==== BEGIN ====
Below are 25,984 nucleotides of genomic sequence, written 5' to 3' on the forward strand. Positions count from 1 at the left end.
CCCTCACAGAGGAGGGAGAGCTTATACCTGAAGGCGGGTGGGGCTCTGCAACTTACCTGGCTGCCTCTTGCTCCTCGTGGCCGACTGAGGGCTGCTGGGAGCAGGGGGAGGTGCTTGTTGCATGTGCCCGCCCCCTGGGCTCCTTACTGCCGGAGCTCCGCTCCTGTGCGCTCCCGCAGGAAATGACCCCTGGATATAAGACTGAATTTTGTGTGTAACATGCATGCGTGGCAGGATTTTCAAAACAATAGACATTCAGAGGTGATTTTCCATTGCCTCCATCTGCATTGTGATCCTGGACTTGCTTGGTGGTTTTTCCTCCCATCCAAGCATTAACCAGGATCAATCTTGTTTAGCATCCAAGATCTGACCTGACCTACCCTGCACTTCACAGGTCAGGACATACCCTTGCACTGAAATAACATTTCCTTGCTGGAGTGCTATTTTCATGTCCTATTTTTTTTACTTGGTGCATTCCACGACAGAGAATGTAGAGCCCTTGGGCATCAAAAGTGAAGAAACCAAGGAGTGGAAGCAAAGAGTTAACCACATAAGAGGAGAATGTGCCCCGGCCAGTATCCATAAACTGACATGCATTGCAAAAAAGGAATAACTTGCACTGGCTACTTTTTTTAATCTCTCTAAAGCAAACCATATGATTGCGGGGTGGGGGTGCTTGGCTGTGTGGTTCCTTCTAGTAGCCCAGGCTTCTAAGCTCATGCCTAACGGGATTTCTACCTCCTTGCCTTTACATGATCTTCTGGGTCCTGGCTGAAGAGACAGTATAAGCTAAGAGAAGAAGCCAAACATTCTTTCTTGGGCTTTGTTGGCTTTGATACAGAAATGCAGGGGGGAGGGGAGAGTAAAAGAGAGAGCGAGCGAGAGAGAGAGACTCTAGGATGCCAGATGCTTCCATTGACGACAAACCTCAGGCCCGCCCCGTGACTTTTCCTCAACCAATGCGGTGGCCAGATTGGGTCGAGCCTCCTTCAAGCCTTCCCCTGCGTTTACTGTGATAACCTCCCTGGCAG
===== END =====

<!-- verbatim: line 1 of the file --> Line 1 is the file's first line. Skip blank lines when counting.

Below are 25,984 nucleotides of genomic sequence, written 5' to 3' on the forward strand. Positions count from 1 at the left end.